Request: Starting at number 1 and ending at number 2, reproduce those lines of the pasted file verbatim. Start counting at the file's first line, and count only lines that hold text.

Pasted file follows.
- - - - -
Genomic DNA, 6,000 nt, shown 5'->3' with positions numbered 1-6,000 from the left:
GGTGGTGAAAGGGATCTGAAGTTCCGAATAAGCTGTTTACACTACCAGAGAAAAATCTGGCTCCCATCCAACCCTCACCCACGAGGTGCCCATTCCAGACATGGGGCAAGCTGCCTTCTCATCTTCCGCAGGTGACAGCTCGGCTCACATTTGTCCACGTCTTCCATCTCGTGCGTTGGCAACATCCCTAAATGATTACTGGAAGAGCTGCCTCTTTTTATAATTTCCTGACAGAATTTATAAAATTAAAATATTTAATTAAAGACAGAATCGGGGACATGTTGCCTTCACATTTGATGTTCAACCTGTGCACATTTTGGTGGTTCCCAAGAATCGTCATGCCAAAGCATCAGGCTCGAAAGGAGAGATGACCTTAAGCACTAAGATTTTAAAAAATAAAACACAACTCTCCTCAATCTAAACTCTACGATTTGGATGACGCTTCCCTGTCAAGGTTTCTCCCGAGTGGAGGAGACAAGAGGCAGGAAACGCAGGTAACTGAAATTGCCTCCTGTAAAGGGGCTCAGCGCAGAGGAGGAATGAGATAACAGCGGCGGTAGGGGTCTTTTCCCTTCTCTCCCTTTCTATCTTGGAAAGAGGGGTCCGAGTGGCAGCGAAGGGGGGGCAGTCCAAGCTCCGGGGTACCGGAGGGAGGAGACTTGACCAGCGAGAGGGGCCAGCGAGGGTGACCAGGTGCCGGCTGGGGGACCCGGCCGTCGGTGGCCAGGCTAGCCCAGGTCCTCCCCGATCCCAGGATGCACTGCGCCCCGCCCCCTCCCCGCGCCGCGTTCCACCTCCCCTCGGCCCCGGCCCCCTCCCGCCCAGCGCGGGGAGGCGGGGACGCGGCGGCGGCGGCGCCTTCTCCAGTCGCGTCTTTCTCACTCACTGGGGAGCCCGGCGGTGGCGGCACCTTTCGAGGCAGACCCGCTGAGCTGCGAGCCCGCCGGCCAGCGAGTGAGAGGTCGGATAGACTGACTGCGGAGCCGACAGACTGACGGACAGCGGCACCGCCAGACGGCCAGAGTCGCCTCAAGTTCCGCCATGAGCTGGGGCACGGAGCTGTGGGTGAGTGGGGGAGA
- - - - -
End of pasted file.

Genomic DNA, 6,000 nt, shown 5'->3' with positions numbered 1-6,000 from the left:
GGTGGTGAAAGGGATCTGAAGTTCCGAATAAGCTGTTTACACTACCAGAGAAAAATCTGGCTCCCATCCAACCCTCACCCACGAGGTGCCCATTCCAGACATGGGGCAAGCTGCCTTCTCATCTTCCGCAGGTGACAGCTCGGCTCACATTTGTCCACGTCTTCCATCTCGTGCGTTGGCAACATCCCTAAATGATTACTGGAAGAGCTGCCTCTTTTTATAATTTCCTGACAGAATTTATAAAATTAAAATATTTAATTAAAGACAGAATCGGGGACATGTTGCCTTCACATTTGATGTTCAACCTGTGCACATTTTGGTGGTTCCCAAGAATCGTCATGCCAAAGCATCAGGCTCGAAAGGAGAGATGACCTTAAGCACTAAGATTTTAAAAAATAAAACACAACTCTCCTCAATCTAAACTCTACGATTTGGATGACGCTTCCCTGTCAAGGTTTCTCCCGAGTGGAGGAGACAAGAGGCAGGAAACGCAGGTAACTGAAATTGCCTCCTGTAAAGGGGCTCAGCGCAGAGGAGGAATGAGATAACAGCGGCGGTAGGGGTCTTTTCCCTTCTCTCCCTTTCTATCTTGGAAAGAGGGGTCCGAGTGGCAGCGAAGGGGGGGCAGTCCAAGCTCCGGGGTACCGGAGGGAGGAGACTTGACCAGCGAGAGGGGCCAGCGAGGGTGACCAGGTGCCGGCTGGGGGACCCGGCCGTCGGTGGCCAGGCTAGCCCAGGTCCTCCCCGATCCCAGGATGCACTGCGCCCCGCCCCCTCCCCGCGCCGCGTTCCACCTCCCCTCGGCCCCGGCCCCCTCCCGCCCAGCGCGGGGAGGCGGGGACGCGGCGGCGGCGGCGCCTTCTCCAGTCGCGTCTTTCTCACTCACTGGGGAGCCCGGCGGTGGCGGCACCTTTCGAGGCAGACCCGCTGAGCTGCGAGCCCGCCGGCCAGCGAGTGAGAGGTCGGATAGACTGACTGCGGAGCCGACAGACTGACGGACAGCGGCACCGCCAGACGGCCAGAGTCGCCTCAAGTTCCGCCATGAGCTGGGGCACGGAGCTGTGGGTGAGTGGGGGAGA